Due to CoVid19, Telemedicine appointments are now available.

COVID-19 and Your Pregnancy

COVID-19 and Your Pregnancy

pregnant woman at the doctors office

Pregnancy always comes with questions and concerns, but as the world struggles against the novel coronavirus COVID-19, those concerns may seem overwhelming.

The sheer amount of information coming out can also be overwhelming and confusing to navigate. At Walnut Hill, we know that many mothers-to-be are worried and frightened about how this virus may affect them and their babies.

We have developed a simple breakdown of information to help you through these confusing and stressful times. As always, please reach out to us here if you have any questions about COVID-19 and how it relates to your pregnancy.

How Does COVID-19 Affect Pregnancy?

The unfortunate fact is that no one knows if pregnant women have a greater chance of getting ill with COVID-19 than the general public.

According to the Centers for Disease Control, women who are pregnant experience changes in their bodies that could increase their risk. Viruses that are in the same type of category as COVID-19 and other viral respiratory infections like the flu do present a higher risk of developing into a more severe illness for women who are pregnant.

The CDC recommends that pregnant women always protect themselves from illnesses. Pregnant women are urged to take the same steps as the general public to avoid being exposed to viruses and other illnesses.

The World Health Organization (WHO) says research is currently underway to understand the impacts of COVID 19 infection on pregnant women. Although data is limited, at present, there is no evidence that they are at higher risk of severe illness from COVID-19 than the general population.

You can help stop the spread of COVID-19 by taking these actions:

  • Practice respiratory hygiene. This means covering your mouth and nose with your bent elbow or tissue when you cough or sneeze. Then dispose of the used tissue immediately.
  • Avoid people who are sick
  • Avoid touching your face
  • Wear a mask when in public or around other people. Though a mask will not prevent you from contracting the virus, it does protect others from your droplets.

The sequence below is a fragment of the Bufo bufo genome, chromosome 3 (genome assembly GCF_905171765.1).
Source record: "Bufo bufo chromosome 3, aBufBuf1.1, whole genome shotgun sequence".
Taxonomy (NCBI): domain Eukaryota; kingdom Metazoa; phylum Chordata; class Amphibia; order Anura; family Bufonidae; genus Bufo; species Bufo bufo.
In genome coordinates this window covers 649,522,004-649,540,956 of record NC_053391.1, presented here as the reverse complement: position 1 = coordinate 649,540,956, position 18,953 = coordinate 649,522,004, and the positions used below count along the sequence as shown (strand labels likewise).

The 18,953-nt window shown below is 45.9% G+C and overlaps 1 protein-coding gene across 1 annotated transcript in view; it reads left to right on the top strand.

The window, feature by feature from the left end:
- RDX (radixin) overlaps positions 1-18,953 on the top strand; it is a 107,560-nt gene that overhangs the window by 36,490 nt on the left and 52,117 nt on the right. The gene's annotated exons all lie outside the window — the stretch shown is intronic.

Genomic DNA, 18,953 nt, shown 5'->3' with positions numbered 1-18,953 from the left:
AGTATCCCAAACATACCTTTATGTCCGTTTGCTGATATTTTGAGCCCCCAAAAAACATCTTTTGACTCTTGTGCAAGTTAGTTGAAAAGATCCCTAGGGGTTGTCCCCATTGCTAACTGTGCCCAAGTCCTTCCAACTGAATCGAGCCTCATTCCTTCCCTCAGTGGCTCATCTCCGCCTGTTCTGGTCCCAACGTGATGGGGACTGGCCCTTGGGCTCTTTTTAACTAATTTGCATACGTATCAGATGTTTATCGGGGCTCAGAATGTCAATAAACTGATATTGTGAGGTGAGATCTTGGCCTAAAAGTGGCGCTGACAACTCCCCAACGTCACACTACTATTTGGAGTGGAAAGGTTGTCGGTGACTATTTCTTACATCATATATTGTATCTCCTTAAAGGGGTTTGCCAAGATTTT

• Clean your hands often using soap and water or alcohol-based hand sanitizer. Wash hands thoroughly for at least 20 seconds after blowing your nose, sneezing, using the bathroom, coughing and before preparing food or eating.

You can find additional information on preventing COVID-19 disease at CDC’s (Prevention for 2019 Novel Coronavirus). If you are experiencing flu-like symptoms, call your primary care physician as a first step. If you have recently traveled to a country with ongoing person-to-person transmission of COVID-19, please let your doctor or medical professional know before coming to your doctor’s office.

What Problems Can COVID-19 Cause During Pregnancy?

Again, not much is known at this time. Because the virus is so new, no recommendations have been made that are specific to women or women who are pregnant.

Pregnant women, however, are more susceptible to viral respiratory infections due to changes that occur in the bodies when pregnant. For instance, if you are pregnant and catch a respiratory virus, you are more likely than a non-pregnant woman to develop more severe complications, like pneumonia.

Whether or not a pregnant woman can pass the COVID-19 virus on to her unborn baby is also unknown. However, initial studies are hopeful. Small studies of babies born to mothers who tested positive for COVID-19 show that the babies have tested negative for the virus.

New Bby

Can COVID-19 Be Passes On Through Breast Milk?

According to the CDC, limited studies have found no evidence of the virus in breast milk in women with COVID-19. Be aware that because so little data exists, the CDC says it is unknown at this time if mothers with COVID-19 can transmit the virus via breast milk.

Breast milk is the best source of nutrition for most infants, according to the CDC. Whether to start or continue breastfeeding should be determined by the mother in coordination with her family and healthcare providers.

The WHO confirms that women with COVID-19 SHOULD breastfeed if they wish to do so, but should practice the following:

  • Practice respiratory hygiene during feeding and wearing a mask when available.
  • Wash hands before and after touching the baby.
  • Routinely clean and disinfect surfaces that are commonly touched.
  • If expressing breast milk with a manual or electric breast pump, the mother should wash her hands before touching any pump or bottle parts and follow recommendations for proper pump cleaning after each use. If the mother is symptomatic, consider having someone who is not sick feed the expressed breast milk to the infant.

Should New Mothers Touch Their Babies If Exposed?

The World Health Organization encourages new mothers who have COVID-19 to hold, touch and breastfeed their babies to help them thrive. Again, mothers should wear a mask and practice respiratory hygiene when holding their infant and wash their hands and all surfaces before and after handling a baby.

Talk to your OBGYN at Walnut Hill

As always, if you have any questions or concerns, please feel free to contact us. Due to the current situation, we are scheduling routine appointments online. We have an extremely easy to use telemedicine option for patient interaction, in lieu of in-person appointments. All data is HIPAA compliant, confidential and encrypted.

Please either call the front office at 214-363-7801 or contact us through the portal as usual to request a telemedicine appointment and you will receive a time and sign-on instructions. Signing on will literally take you less than a minute and will require only your full name. We are here to help you and answer all of your questions.